Five minutes with: Alastair Somerville, sensory design consultant
By Clare Reucroft | 11/05/2017
Alastair Somerville advises on user-centered design to help public organisations and companies create both physical and digital products.
He facilitates workshops on sensory and emotional design for corporations, including Google, and at conferences, including South by Southwest (SxSW), Interaction17 and O'Reilly Design.
At Camp Digital, your talk is entitled Gaps, Spaces and Awesomeness – what can audience members expect and why is this topic so important right now?
The talk is on how we move from user experience design to human experience design and it uses ideas of wonder, awe and transcendence to create a map of how we could get from here to there.
Virtual Reality, Augmented Reality and Wearables are extending the spaces in which designers can enhance user experiences so we now need to explore new tools to create them and bigger vocabularies to communicate why we do it.
In particular, I’m interested in how these new ways of thinking may help to burst the bubble of designing for the user as simply an individual. Transcendent User Experience design enables people to feel more connected to the people, the places and the issues that surround them. It’s about personal change and wanting to create change.
You are also partnering with Elizabeth Buie to deliver the workshop, Opening the Door: An Exploration of Design for Transcendent User Experience. Can you tell us what it will involve?
In the workshop, participants will get to play Elizabeth’s new board game, which shows how oblique techniques and design fictions are needed for transcendent experience design.
The workshop is a fun way of showing how current design thinking processes are limited and how we need to develop new ways of working. This is the first public workshop of the game so it is about play and discovery for all of us.
What is the biggest digital transformation you’ve witnessed or been part of throughout your career?
Coming from accessibility and inclusive design, the exciting transformation is in how the gap between physical and digital experience design is finally closing. The gap was never really there but now, with wearable and mixed reality technologies, we finally have people fully exploring how experience design and service design is an open space needing diversity of people and ideas.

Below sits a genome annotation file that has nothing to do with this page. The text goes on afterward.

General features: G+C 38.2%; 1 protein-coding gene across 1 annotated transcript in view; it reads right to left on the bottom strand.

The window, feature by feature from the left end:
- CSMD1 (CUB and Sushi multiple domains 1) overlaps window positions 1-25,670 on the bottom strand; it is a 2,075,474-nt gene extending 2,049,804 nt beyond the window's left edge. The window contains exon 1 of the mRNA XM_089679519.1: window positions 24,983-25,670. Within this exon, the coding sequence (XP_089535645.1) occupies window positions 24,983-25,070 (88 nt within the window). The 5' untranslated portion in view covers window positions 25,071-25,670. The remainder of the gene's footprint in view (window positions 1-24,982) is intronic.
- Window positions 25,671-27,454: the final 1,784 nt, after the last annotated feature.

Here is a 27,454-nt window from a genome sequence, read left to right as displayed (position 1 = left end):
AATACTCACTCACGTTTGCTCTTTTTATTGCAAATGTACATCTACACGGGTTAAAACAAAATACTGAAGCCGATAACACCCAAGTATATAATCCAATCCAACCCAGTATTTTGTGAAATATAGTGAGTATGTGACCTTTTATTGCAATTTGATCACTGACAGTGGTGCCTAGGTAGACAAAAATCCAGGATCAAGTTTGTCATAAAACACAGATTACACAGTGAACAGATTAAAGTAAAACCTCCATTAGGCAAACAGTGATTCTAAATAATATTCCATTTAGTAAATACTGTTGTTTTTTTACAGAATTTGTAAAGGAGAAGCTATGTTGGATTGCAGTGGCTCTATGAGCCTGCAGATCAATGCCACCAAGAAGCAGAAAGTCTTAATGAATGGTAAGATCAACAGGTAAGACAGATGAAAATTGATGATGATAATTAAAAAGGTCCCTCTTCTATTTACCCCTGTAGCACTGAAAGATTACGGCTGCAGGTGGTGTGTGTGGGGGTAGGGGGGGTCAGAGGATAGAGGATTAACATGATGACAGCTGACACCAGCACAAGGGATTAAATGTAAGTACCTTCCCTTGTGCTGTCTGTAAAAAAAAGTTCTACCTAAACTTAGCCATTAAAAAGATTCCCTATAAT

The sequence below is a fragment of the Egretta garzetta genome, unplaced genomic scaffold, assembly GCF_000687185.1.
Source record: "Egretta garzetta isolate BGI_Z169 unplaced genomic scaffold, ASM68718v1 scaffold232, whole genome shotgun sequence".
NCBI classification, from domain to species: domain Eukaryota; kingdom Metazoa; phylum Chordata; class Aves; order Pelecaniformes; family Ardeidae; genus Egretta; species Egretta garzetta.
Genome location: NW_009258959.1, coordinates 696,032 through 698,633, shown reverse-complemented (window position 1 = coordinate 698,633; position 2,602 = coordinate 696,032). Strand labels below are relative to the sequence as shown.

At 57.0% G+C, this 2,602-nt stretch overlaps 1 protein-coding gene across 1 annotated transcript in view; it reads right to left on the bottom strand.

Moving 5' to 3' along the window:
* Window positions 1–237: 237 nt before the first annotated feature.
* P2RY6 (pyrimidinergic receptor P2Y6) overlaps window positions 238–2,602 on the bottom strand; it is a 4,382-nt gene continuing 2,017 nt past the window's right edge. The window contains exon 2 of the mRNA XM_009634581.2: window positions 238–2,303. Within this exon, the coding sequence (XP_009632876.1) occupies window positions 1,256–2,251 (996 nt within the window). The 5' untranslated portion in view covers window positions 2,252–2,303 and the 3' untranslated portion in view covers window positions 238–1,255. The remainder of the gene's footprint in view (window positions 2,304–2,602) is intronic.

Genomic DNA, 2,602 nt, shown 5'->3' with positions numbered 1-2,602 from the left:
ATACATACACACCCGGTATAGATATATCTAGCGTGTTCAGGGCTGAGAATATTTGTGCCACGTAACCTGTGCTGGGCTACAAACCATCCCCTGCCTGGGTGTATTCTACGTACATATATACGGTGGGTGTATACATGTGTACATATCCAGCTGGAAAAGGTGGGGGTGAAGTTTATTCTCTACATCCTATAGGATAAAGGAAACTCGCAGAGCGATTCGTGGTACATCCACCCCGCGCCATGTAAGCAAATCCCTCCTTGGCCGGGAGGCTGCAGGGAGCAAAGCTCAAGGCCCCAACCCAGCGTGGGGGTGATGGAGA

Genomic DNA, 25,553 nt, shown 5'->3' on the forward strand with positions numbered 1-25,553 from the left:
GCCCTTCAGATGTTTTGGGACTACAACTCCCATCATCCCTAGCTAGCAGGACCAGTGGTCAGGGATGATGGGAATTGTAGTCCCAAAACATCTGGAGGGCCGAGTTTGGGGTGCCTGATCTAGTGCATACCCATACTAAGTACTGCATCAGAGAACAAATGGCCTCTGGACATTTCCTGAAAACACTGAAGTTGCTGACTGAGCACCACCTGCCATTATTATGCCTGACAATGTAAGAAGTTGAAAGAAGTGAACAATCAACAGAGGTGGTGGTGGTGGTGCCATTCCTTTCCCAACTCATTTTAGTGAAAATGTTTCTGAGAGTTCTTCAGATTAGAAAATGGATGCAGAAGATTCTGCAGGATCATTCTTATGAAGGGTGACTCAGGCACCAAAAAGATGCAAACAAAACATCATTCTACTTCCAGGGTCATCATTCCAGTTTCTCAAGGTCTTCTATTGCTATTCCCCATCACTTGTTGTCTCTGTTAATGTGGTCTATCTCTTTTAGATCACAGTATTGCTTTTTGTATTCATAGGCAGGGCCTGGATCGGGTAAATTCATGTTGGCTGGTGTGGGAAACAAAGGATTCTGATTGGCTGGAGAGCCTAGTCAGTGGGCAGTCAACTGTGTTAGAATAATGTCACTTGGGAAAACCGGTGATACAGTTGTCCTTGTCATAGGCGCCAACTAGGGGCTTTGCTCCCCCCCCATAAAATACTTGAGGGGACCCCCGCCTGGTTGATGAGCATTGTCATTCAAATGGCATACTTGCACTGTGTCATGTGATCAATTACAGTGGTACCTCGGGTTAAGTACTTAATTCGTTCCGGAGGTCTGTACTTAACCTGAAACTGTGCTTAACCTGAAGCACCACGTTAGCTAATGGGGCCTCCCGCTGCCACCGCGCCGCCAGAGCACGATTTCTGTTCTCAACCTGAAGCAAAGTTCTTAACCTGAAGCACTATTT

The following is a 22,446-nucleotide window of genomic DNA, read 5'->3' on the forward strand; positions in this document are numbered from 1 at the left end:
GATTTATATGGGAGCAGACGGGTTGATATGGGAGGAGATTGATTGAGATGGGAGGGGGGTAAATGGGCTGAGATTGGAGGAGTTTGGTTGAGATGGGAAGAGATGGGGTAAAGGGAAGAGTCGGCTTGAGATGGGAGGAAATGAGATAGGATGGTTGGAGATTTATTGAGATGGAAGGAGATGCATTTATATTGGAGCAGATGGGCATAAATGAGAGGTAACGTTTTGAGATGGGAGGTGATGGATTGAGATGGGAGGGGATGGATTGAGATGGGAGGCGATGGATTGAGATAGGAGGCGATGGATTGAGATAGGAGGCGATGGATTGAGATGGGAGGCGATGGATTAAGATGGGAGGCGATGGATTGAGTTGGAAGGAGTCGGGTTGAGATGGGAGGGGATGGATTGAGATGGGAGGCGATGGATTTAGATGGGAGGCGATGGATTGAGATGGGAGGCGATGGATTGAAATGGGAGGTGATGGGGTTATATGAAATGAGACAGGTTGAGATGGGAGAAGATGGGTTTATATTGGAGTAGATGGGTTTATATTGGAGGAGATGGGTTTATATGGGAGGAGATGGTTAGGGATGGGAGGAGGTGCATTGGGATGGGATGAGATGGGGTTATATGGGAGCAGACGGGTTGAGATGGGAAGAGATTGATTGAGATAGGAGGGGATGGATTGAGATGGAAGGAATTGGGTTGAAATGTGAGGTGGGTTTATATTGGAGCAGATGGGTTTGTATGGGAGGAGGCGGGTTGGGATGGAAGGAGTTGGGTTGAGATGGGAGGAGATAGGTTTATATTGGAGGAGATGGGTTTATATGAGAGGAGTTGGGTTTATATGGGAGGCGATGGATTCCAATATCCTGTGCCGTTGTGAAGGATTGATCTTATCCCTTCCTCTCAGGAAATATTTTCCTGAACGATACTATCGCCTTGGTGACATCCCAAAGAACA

You’re currently sensory design consultant, usability researcher and workshop facilitator at SensoryUX.com, are there any exciting developments / projects you’re working on that you can share with us?
The most interesting projects now mix physical and digital architecture to create spaces that are inclusive to people with physical and cognitive impairments. The area of cognitive accessibility is finally being recognised as a design space. Ideas are being pulled in from autism and dementia research, and neurodivergency is being recognised as a key part of future design.
What are you most looking forward to at Camp Digital?
It’s my first time at Camp Digital so I’m looking forward to the talks and the keynotes in the morning. I’m particularly looking forward to Molly Watt’s workshop on using and understanding assistive technologies. She has such an extraordinary depth of technical knowledge and lived experience.
Alastair Somerville’s talk will take place on Wednesday, May 24 from 13.45pm to 14.30pm in the Great Hall. His workshop with Elizabeth Buie takes place in the Banqueting Room at 14.45pm to 16.15pm.
For more information about the conference or to book tickets go to: http://www.wearesigma.com/campdigital/